Dog Coprophagia Treatment through Canine Behavior Modification

Dog coprophagia is the behavior of a dog eating his own feces. This is a normal behavior in the wild as dogs often have to consume nutrients from feces when there is no other food available. However, behavior modification is successful in eliminating the behavior.

Why Dogs Eat Feces

Eating feces is a normal part of puppy development as they learn how to live in the world. Most will break the habit by the time they are a year old. However, not all puppies will learn not to eat feces, which is quite appalling to their owners.

Canines are scavengers, which means they eat whatever will provide them with nutrients. On a slow hunting day, this might be feces. Since there are unprocessed nutrients in most feces, it can be a sufficient meal.

This may continue in captivity because a dog isn't getting enough nutrients from his diet. Many commercial diets are low-quality, filled with cheap fillers that your dog can't digest such as corn, wheat and meat byproducts. Before beginning a behavior modification program, consult your veterinarian to check for illness and change your dog's diet to a food higher in protein.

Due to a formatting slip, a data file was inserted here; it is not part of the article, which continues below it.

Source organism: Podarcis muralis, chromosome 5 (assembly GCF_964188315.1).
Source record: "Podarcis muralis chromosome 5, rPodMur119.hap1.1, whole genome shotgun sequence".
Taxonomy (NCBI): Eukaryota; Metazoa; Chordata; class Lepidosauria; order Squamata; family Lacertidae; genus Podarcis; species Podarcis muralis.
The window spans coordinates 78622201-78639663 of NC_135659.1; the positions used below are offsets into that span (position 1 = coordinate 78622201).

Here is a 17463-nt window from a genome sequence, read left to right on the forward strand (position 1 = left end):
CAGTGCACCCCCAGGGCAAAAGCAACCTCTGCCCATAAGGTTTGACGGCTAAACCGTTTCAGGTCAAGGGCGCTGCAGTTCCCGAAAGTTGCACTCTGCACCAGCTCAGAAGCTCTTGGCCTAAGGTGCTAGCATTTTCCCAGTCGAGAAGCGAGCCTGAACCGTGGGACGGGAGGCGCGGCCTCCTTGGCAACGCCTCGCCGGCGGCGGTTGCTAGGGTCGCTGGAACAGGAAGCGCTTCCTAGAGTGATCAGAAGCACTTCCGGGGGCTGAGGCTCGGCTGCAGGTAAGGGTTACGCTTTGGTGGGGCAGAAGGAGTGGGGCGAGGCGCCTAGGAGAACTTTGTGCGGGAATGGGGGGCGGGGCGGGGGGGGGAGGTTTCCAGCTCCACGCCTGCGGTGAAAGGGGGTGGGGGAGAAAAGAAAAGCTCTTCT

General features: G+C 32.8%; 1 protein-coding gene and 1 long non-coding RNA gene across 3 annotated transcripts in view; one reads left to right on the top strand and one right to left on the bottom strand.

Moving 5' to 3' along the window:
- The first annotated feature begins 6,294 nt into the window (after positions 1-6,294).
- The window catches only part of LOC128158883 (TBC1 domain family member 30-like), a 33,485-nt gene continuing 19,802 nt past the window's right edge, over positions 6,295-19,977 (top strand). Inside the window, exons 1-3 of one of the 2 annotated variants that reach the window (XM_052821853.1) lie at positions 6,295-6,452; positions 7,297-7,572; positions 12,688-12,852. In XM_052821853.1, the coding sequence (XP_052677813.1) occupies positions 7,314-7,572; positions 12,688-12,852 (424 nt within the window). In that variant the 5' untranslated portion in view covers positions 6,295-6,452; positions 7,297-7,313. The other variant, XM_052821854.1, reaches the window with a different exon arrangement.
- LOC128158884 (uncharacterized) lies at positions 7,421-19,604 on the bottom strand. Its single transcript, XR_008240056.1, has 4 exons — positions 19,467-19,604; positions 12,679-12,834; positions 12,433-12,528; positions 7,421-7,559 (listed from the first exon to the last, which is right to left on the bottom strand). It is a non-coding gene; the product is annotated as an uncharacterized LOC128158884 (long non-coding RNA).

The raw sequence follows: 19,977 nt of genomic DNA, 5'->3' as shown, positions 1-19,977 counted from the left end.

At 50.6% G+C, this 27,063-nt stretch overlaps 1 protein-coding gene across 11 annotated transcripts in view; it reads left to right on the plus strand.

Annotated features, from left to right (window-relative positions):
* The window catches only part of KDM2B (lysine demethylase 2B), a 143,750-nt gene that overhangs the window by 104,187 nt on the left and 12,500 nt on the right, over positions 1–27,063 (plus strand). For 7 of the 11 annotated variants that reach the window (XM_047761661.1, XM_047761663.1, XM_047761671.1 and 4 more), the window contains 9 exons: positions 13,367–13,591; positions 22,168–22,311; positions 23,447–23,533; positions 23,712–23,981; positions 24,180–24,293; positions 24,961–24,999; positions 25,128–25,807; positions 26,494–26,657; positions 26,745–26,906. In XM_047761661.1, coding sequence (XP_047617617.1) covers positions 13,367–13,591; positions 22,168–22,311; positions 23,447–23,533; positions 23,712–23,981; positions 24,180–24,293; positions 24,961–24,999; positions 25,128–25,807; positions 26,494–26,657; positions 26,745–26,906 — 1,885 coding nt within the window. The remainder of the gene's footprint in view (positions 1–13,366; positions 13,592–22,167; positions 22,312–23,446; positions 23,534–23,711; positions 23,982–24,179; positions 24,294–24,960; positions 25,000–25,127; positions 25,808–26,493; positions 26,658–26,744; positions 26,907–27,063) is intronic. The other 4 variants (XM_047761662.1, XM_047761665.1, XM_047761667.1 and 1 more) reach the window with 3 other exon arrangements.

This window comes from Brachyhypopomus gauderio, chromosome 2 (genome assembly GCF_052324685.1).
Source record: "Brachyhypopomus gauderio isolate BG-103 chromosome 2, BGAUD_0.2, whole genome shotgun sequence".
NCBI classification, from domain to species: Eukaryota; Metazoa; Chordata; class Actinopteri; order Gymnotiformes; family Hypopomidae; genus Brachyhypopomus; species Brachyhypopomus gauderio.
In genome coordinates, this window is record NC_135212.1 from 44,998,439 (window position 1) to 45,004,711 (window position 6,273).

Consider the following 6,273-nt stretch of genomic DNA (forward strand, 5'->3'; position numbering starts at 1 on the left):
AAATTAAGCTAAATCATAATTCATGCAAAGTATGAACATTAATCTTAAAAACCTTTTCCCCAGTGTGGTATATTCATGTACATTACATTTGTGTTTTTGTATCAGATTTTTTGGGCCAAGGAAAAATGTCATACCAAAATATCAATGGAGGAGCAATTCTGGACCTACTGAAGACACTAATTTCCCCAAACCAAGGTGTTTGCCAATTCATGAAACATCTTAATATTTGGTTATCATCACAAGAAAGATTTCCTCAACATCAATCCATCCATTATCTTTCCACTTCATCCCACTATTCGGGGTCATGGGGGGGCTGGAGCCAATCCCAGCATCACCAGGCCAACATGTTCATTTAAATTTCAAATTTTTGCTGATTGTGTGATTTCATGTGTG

Dogs may also engage in coprophagia because the yard never gets clean, so they try to dispose of old feces. They may do it because they are bored or because it gets them attention.

Behavior Modification

Teach your dog a "Leave it" command by holding several treats in your hands. Give him one and say, "Take it." Repeat this a few times. Then say, "Leave it" and close your fist. Leave your fist right by the dog's nose. He will try many behaviors such as licking, nipping, barking and pawing. Ignore all these.

When your dog offers you a polite behavior, such as sitting or looking at you, say, "Good, take it" immediately and let him have the treat. Repeat this until he is looking at you immediately when you say "Leave it."

Then open your hand so he can see the treat. Say, "Leave it." If he dives for it, close your hand and wait for the polite behavior. Repeat this until you can have anything in your hand and your dog will ignore it when you say, "Leave it."

Place the treat on the ground. Say, "Leave it." If he dives for it, cover it with your foot. Wait for polite behavior. Practice until he can leave anything you place on the ground.

Keep all poop picked up in the yard. Take him on walks so he can go where you can pick it up immediately. Take him out in the yard or on his walk and practice leave it with his feces. Practice until he will look away from feces anywhere it is.

Leave him out in the yard by himself with feces and watch from the window. If he goes over to sniff it, yell, "Leave it" in a loud and commanding voice. If you repeat this a couple of times, he will think you can see him all the time and leave his feces alone.

With practice, your dog can learn to ignore his feces. However, in the meantime, be sure to limit his access to his own feces so he doesn't have the opportunity to practice the behavior when you aren't there to train.